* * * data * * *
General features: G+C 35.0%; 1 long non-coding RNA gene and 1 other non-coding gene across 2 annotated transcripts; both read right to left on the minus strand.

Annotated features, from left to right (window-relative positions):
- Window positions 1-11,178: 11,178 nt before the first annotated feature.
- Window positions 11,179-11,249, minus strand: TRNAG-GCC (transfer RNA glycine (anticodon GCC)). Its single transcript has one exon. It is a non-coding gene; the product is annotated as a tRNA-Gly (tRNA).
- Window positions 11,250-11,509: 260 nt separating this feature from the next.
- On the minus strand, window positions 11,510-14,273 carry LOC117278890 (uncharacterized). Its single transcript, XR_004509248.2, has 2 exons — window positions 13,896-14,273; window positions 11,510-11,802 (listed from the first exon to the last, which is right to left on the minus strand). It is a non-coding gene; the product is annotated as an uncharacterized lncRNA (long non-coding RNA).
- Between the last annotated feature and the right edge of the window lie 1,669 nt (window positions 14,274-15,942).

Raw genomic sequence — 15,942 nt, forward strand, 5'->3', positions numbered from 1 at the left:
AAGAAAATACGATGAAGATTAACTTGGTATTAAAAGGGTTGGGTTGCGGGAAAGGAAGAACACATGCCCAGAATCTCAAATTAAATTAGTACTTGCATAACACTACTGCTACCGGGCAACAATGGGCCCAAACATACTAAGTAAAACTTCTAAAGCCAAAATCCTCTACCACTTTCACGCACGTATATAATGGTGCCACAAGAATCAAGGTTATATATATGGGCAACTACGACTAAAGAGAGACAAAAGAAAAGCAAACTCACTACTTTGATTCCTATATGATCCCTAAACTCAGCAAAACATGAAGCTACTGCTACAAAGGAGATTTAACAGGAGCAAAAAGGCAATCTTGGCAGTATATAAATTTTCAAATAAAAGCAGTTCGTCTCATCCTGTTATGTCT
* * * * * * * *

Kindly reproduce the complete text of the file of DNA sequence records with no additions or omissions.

General features: G+C 35.0%; 1 long non-coding RNA gene and 1 other non-coding gene across 2 annotated transcripts; both read right to left on the minus strand.

Annotated features, from left to right (window-relative positions):
- Window positions 1-11,178: 11,178 nt before the first annotated feature.
- Window positions 11,179-11,249, minus strand: TRNAG-GCC (transfer RNA glycine (anticodon GCC)). Its single transcript has one exon. It is a non-coding gene; the product is annotated as a tRNA-Gly (tRNA).
- Window positions 11,250-11,509: 260 nt separating this feature from the next.
- On the minus strand, window positions 11,510-14,273 carry LOC117278890 (uncharacterized). Its single transcript, XR_004509248.2, has 2 exons — window positions 13,896-14,273; window positions 11,510-11,802 (listed from the first exon to the last, which is right to left on the minus strand). It is a non-coding gene; the product is annotated as an uncharacterized lncRNA (long non-coding RNA).
- Between the last annotated feature and the right edge of the window lie 1,669 nt (window positions 14,274-15,942).

Raw genomic sequence — 15,942 nt, forward strand, 5'->3', positions numbered from 1 at the left:
AAGAAAATACGATGAAGATTAACTTGGTATTAAAAGGGTTGGGTTGCGGGAAAGGAAGAACACATGCCCAGAATCTCAAATTAAATTAGTACTTGCATAACACTACTGCTACCGGGCAACAATGGGCCCAAACATACTAAGTAAAACTTCTAAAGCCAAAATCCTCTACCACTTTCACGCACGTATATAATGGTGCCACAAGAATCAAGGTTATATATATGGGCAACTACGACTAAAGAGAGACAAAAGAAAAGCAAACTCACTACTTTGATTCCTATATGATCCCTAAACTCAGCAAAACATGAAGCTACTGCTACAAAGGAGATTTAACAGGAGCAAAAAGGCAATCTTGGCAGTATATAAATTTTCAAATAAAAGCAGTTCGTCTCATCCTGTTATGTCT